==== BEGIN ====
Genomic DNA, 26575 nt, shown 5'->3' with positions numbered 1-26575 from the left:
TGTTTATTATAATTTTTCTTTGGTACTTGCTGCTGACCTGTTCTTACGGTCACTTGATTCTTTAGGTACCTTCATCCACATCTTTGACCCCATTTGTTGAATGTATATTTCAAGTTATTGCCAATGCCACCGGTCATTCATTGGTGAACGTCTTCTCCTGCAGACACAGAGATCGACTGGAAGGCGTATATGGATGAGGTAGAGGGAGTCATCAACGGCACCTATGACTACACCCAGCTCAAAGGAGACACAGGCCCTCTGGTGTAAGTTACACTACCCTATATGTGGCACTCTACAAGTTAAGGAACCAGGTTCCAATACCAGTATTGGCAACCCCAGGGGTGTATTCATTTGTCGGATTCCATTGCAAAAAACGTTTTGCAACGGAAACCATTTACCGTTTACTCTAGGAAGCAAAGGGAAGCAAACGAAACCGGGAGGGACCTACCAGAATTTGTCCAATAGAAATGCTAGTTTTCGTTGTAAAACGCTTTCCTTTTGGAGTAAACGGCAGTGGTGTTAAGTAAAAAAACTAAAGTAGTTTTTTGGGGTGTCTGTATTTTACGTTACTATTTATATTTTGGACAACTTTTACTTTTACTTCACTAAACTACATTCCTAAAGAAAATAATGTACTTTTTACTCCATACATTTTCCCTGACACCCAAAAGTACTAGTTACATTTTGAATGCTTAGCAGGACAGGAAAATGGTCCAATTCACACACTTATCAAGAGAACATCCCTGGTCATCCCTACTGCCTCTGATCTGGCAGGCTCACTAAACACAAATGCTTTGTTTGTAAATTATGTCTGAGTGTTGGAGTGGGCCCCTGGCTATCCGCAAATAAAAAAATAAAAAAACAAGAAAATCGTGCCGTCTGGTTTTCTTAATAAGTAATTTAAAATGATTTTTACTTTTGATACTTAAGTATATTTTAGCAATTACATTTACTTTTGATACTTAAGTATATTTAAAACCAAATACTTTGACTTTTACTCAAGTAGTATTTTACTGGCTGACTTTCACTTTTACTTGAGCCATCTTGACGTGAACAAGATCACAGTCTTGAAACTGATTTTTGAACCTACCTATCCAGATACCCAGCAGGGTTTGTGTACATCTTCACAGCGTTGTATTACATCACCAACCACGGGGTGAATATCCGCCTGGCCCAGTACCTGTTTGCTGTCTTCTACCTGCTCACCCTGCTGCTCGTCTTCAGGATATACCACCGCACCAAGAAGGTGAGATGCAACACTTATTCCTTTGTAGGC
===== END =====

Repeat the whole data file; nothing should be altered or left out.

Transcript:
Genomic DNA, 26575 nt, shown 5'->3' with positions numbered 1-26575 from the left:
TGTTTATTATAATTTTTCTTTGGTACTTGCTGCTGACCTGTTCTTACGGTCACTTGATTCTTTAGGTACCTTCATCCACATCTTTGACCCCATTTGTTGAATGTATATTTCAAGTTATTGCCAATGCCACCGGTCATTCATTGGTGAACGTCTTCTCCTGCAGACACAGAGATCGACTGGAAGGCGTATATGGATGAGGTAGAGGGAGTCATCAACGGCACCTATGACTACACCCAGCTCAAAGGAGACACAGGCCCTCTGGTGTAAGTTACACTACCCTATATGTGGCACTCTACAAGTTAAGGAACCAGGTTCCAATACCAGTATTGGCAACCCCAGGGGTGTATTCATTTGTCGGATTCCATTGCAAAAAACGTTTTGCAACGGAAACCATTTACCGTTTACTCTAGGAAGCAAAGGGAAGCAAACGAAACCGGGAGGGACCTACCAGAATTTGTCCAATAGAAATGCTAGTTTTCGTTGTAAAACGCTTTCCTTTTGGAGTAAACGGCAGTGGTGTTAAGTAAAAAAACTAAAGTAGTTTTTTGGGGTGTCTGTATTTTACGTTACTATTTATATTTTGGACAACTTTTACTTTTACTTCACTAAACTACATTCCTAAAGAAAATAATGTACTTTTTACTCCATACATTTTCCCTGACACCCAAAAGTACTAGTTACATTTTGAATGCTTAGCAGGACAGGAAAATGGTCCAATTCACACACTTATCAAGAGAACATCCCTGGTCATCCCTACTGCCTCTGATCTGGCAGGCTCACTAAACACAAATGCTTTGTTTGTAAATTATGTCTGAGTGTTGGAGTGGGCCCCTGGCTATCCGCAAATAAAAAAATAAAAAAACAAGAAAATCGTGCCGTCTGGTTTTCTTAATAAGTAATTTAAAATGATTTTTACTTTTGATACTTAAGTATATTTTAGCAATTACATTTACTTTTGATACTTAAGTATATTTAAAACCAAATACTTTGACTTTTACTCAAGTAGTATTTTACTGGCTGACTTTCACTTTTACTTGAGCCATCTTGACGTGAACAAGATCACAGTCTTGAAACTGATTTTTGAACCTACCTATCCAGATACCCAGCAGGGTTTGTGTACATCTTCACAGCGTTGTATTACATCACCAACCACGGGGTGAATATCCGCCTGGCCCAGTACCTGTTTGCTGTCTTCTACCTGCTCACCCTGCTGCTCGTCTTCAGGATATACCACCGCACCAAGAAGGTGAGATGCAACACTTATTCCTTTGTAGGC